VO2Max Pace: This is the speed at which your lungs are pumping as much oxygen as they can. You may still be able to run faster, but this will just lead to oxygen debt. It’s around what you could hold in a 10-minute race. 98-100% of max heart rate.

Repetition Pace: Ideal for developing technique for all runners and also for speed endurance or race pace practice amongst middle distance runners. Distances are short (150-600m), run at or just under 1500m pace, with longer recoveries than VO2Max pace.


15min Up&Down: This will often be written at the front of a workout description and it explains the amount of easy jogging to be done either side of the workout in order to warm up and warm down. In this case it is 15 minutes warm up jog before the workout and 15 minutes jogging after

Fartlek: A Swedish word that means “speed play”. These workouts involve several minutes at an increased speed, followed by several minutes of recovery jogging. For example 4×3:30min at speed, 90secs jog recovery. The usual speed we are after for the faster efforts is your lactate threshold pace. However, we rarely recommend that runners do this on a measured course or pay close attention to their GPS watches. Instead this pace should be a perceived effort over undulating terrain in order to build pace-judgement and strength and experience the enjoyment that comes when running at elevated speeds.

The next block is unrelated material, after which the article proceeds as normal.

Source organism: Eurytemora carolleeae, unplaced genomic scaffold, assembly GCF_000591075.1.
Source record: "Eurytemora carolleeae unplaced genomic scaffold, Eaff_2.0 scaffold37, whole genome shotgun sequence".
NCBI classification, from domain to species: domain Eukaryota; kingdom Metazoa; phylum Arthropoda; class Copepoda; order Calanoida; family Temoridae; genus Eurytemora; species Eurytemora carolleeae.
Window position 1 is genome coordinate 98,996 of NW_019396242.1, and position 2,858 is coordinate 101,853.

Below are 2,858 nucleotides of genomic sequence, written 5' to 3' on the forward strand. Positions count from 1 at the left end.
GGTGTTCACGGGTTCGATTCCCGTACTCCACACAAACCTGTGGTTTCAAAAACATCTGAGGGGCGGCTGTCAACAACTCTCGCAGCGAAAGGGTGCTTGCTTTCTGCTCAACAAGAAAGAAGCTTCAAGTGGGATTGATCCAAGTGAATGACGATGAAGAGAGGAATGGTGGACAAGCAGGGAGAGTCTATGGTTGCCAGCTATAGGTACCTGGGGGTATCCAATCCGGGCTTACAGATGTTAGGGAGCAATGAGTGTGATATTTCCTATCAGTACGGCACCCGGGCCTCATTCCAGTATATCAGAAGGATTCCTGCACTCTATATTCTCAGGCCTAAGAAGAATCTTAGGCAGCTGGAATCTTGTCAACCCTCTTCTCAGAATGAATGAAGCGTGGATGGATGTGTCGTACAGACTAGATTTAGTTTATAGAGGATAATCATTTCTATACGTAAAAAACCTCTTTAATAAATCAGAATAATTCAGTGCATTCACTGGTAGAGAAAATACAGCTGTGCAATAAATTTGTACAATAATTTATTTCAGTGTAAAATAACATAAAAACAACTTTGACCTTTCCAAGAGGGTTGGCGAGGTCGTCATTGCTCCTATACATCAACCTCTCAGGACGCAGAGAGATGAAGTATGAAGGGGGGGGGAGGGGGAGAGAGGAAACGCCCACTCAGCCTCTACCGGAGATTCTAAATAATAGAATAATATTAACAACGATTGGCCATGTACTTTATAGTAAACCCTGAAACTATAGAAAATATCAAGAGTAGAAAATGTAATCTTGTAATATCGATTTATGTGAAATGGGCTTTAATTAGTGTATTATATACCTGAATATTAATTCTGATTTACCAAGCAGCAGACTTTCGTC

Strides or Stride Outs: Designed to develop running form and keep the legs fresh by opening up the stride length and increasing the cadence. These will usually be done towards the end of an easy run with bursts of controlled, fast running of between 10 to 30 seconds long (repeated 2-8 times). Each stride should be followed by at least a minute of light jogging or sometimes walking to recover before doing the next stride. The strides should be run at a controlled fast pace and not be sprinted. Typically aim for between 75-95% of full speed.